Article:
Use buffer sharing when you want one window to display the same content as another.

When windows share buffers, there's only one set of buffers. One window must be the owner of the buffers, and the other window is simply accessing these buffers. These buffers must have been created with screen_create_window_buffers() or associated with screen_attach_window_buffer(). The window that's sharing the buffers doesn't necessarily need any buffers itself because it's relying on the use of the buffers owned by the other window. Naturally, the window that doesn't own the buffers can't set any of the properties of those buffers; the properties of the shared buffers are controlled by the window that owns them.

Updates to the shared buffers can be posted only by the window that owns the buffers (i.e., the window whose handle was identified as the second parameter (share) to screen_share_window_buffers()). Only the buffers that exist when screen_share_window_buffers() is called are shared. What this means is that if the window that owns the shared buffers creates new buffers after screen_share_window_buffers() was called, then the sharing window doesn't have access to the newly created buffers. The old buffers still exist because there's a window associated with the buffers, but they won't be updated. You can call screen_share_window_buffers() again to update the sharing window with any new or updated buffers.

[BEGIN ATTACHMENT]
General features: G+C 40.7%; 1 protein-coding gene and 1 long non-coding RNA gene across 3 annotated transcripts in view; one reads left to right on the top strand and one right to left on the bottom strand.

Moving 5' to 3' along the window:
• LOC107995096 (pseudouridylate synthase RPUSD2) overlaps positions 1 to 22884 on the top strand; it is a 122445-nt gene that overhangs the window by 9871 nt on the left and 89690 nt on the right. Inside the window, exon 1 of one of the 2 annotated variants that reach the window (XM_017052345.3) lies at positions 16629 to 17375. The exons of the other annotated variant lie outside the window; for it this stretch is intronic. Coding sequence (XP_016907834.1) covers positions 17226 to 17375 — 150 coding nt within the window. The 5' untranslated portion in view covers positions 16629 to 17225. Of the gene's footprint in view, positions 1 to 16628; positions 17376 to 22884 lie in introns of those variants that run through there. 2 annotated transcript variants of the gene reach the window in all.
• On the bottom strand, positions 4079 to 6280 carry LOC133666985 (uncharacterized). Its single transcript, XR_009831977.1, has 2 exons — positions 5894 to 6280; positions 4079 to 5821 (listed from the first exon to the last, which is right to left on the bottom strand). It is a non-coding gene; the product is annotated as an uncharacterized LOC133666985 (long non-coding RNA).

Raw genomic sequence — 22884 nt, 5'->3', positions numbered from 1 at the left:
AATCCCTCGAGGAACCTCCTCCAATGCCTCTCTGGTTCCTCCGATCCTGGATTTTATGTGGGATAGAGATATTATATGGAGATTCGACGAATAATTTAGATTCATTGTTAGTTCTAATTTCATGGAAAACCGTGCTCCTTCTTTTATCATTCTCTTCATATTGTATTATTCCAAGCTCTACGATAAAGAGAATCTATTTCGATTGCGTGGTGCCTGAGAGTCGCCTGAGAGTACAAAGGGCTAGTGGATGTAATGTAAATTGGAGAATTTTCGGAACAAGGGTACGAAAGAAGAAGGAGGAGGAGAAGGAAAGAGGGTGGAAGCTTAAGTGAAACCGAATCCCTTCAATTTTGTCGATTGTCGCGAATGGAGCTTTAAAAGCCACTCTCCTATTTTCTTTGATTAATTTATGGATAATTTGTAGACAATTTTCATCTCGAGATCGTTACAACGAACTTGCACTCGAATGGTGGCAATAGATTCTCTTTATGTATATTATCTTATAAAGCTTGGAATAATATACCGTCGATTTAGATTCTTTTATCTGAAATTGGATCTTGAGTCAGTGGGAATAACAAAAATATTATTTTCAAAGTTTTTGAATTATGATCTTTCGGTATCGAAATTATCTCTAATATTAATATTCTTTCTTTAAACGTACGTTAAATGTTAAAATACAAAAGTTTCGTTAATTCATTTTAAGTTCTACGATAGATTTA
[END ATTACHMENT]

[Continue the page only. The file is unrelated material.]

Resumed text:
When it comes to displaying the content of these windows, Screen uses the one set of buffers to update all windows.

Figure 1. Windows sharing buffers

Sharing buffers when there's a window hierarchy

Buffers of child windows are not included in the shared buffers when you call screen_share_window_buffers(). Only the buffers of the window, not its children, specified in the API function are accessible to be shared. For example, suppose you have one window that has a child window. The parent window is just a yellow background and the child window has a buffer that contains the image of a simple hourglass shape. If another window shares buffers with the parent window, that window won't have access to the child window's hourglass shape.

Figure 2. A window sharing buffers with a window hierarchy

As you can see, the window (Window_B) that's sharing buffers with the parent window (Window_A) doesn't include the hourglass because that hourglass image is stored in the buffer of the child window (Window_C) and therefore is not included in the shared buffers between Window_B and Window_A.

If what you need is the visible content of one window in another window without worrying about the hierarchy of the original window, use the function screen_read_window(). This function takes a screenshot of a window and stores the result into a buffer you provide. It can be a pixmap or window buffer. This way, you can access the visible content of another window without having to share buffers of a window and its children.

Figure 3. A window taking a screenshot of another window